According to data published on Tuesday, consumer inflation in the US rose to 0.6% in March (against the forecast of 0.5% and 0.4% in February). Annual inflation in the US in March amounted to 2.6% against 1.7% in February, which exceeded the forecast of 2.5%.
This index (CPI) is a key indicator for assessing inflation and changes in purchasing preferences, as well as one of the determining factors (along with GDP and labor market data) for the Fed in determining the prospects for its monetary policy. Data released on Tuesday renewed highs since 2012, indicating faster consumer price increases and heightening talk about the timing of the Fed's monetary policy adjustment. The leaders of the American central bank adhere to a wait-and-see attitude, allowing inflation to rise and considering it a temporary phenomenon. In their opinion, the high rates of inflation reflect the high rates of recovery of economic activity in the country.
Fed officials expect inflation to rise over the next few months and then decline. Therefore, despite the acceleration of inflation in the US that exceeded expectations, the dollar reacted on Tuesday with a fall to the publication of inflation indicators, having lost support from US government bonds, the yield of which decreased.
The DXY index fell yesterday to a 3-week low of 91.85, and today it is declining again, reaching 91.65 during the Asian session.
Investors most likely believed that higher-than-expected inflation in the US in March would not be enough reason for the Fed to abandon loose monetary policy. The minutes of the March meeting released last week confirmed that Fed officials are inclined to continue to support the economy by maintaining ultra-low interest rates and making large monthly bond purchases. During the meeting, held March 16-17, they said they still expect interest rates to remain near zero until the end of 2023, and did not express their readiness to curtail the bond purchase program.
At a press conference after the March meeting, Fed Chief Powell said that "the economic recovery is uneven and far from complete, and the path that remains to be taken remains uncertain", noting that current "monetary policy will continue to provide strong support to the economy until its recovery is complete".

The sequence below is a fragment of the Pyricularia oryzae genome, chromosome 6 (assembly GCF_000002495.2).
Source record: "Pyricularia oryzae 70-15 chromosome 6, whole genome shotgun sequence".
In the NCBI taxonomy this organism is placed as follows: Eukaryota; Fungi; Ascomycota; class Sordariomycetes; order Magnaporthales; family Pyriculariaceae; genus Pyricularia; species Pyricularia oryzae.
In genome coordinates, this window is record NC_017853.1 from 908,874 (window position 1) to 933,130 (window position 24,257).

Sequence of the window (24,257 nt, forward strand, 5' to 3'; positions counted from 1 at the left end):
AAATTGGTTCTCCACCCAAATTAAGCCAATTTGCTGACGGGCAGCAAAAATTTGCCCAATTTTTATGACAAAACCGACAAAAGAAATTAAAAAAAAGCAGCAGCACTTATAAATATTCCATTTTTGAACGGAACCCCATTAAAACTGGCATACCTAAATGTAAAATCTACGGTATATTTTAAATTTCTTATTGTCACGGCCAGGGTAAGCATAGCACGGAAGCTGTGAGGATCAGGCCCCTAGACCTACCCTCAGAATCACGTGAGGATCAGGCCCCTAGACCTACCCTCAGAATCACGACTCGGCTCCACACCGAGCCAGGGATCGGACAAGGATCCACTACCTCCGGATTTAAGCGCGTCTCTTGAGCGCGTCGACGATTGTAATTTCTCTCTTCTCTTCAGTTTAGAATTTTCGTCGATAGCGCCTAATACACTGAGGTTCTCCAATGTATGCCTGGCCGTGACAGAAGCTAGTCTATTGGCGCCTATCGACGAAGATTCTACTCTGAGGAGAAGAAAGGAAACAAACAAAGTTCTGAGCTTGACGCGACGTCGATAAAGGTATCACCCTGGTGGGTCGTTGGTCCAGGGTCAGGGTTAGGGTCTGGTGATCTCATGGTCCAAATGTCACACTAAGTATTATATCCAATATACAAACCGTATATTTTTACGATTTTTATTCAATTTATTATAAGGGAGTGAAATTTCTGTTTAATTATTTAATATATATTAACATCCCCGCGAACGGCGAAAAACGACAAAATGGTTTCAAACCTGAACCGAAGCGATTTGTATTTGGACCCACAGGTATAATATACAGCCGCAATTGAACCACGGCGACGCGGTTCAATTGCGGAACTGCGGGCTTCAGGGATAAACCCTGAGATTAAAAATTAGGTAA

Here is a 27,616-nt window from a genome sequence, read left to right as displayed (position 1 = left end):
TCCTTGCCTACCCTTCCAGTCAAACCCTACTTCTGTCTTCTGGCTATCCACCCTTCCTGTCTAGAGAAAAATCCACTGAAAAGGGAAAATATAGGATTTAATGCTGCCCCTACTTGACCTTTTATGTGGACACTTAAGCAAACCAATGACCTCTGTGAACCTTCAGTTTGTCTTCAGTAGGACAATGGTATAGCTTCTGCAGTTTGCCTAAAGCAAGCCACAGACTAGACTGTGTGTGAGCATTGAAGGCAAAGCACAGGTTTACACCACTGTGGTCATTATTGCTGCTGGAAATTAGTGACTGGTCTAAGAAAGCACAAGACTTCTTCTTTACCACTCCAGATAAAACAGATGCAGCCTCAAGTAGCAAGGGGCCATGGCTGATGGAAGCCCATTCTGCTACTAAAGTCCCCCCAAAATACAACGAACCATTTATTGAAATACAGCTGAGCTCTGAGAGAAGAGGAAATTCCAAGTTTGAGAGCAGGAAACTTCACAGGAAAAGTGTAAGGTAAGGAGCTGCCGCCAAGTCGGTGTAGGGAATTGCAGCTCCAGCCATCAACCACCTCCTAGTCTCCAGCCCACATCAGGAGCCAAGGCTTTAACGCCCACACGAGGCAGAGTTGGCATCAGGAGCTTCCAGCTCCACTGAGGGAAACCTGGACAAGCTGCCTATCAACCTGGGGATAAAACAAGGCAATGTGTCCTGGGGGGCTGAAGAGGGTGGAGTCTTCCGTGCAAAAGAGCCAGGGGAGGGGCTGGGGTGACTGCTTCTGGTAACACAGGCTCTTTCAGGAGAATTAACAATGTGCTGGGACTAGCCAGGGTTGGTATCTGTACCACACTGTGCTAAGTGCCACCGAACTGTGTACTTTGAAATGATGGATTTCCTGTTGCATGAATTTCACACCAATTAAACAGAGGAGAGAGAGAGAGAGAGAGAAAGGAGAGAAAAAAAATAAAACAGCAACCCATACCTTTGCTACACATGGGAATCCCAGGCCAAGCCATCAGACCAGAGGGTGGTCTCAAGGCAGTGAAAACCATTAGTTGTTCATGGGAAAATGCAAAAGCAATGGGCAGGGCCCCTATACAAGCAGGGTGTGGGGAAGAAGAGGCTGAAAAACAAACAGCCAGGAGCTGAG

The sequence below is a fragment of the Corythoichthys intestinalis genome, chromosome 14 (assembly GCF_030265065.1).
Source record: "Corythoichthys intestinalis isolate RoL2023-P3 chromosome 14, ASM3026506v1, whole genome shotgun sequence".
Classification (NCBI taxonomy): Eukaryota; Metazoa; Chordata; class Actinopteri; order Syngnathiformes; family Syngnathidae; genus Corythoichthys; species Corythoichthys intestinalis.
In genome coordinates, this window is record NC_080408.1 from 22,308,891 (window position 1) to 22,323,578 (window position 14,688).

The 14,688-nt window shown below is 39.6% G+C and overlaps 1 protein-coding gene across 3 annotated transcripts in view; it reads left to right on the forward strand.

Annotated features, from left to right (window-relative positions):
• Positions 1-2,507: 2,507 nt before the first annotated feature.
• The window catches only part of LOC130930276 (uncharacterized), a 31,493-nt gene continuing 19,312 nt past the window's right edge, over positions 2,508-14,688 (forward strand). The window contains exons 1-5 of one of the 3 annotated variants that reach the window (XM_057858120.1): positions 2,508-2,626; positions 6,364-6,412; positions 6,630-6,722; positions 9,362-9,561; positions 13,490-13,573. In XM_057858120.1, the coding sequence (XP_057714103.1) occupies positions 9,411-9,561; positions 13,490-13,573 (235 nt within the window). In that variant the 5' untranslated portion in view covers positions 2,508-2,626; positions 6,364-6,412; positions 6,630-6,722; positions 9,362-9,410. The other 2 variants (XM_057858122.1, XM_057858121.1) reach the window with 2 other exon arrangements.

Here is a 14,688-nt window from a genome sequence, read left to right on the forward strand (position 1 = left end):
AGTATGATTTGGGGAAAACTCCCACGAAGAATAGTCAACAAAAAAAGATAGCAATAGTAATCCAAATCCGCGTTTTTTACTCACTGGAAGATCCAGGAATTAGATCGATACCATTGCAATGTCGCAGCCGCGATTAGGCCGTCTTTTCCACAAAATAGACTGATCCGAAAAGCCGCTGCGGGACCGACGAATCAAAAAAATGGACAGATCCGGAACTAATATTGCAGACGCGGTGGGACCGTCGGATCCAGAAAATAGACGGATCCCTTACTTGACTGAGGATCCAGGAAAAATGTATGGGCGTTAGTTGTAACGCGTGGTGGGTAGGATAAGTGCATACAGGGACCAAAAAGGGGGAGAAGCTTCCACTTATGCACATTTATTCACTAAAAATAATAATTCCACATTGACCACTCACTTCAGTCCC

Today at 16:00 (GMT) Jerome Powell will make another speech, and, for sure, will touch upon the acceleration of inflation in the US and the prospects for monetary policy. Most likely, the rhetoric of his statements will remain the same. Powell will likely try to calm the markets again, assuring that the Fed will not change the parameters of the current monetary policy until at least the end of 2023. Earlier Powell promised that the Fed would give early warning about the possible timing of the start of the rollback of bond purchases, which now amount to $ 120 billion a month. The market's reaction to his speech is likely to be calm.
Nevertheless, market participants will closely follow the course of his speech, since possible unexpected statements on his part may force investors to make adjustments to their trading plans, causing a surge in volatility in the entire financial market.
But, most likely, today Powell will reaffirm the commitment of the Fed leadership to continue the current policy.
Meanwhile, gold yesterday rose in price, and the XAU / USD pair broke through two important resistance levels 1736.00, 1744.00 (see "Technical Analysis and Trading Recommendations").
The Fed's printing Press, gaining momentum, a new $ 1.9 trillion government stimulus plan that became law on March 11, and the Fed's loose monetary policy are driving inflation and dollar devaluation. Investors are forced to look for additional ways to hedge the risks associated with rising inflation. One of the tools for this is gold. If it were not for the growing yields on US government bonds, then gold purchases would probably have been of a larger scale.
In addition to Powell's speech at 16:00 (GMT), investors will also pay attention to the speech by US Treasury Secretary Janet Yellen (at 18:15) and the publication (at 18:00) of the Fed's monthly economic review, known as the "Beige Book".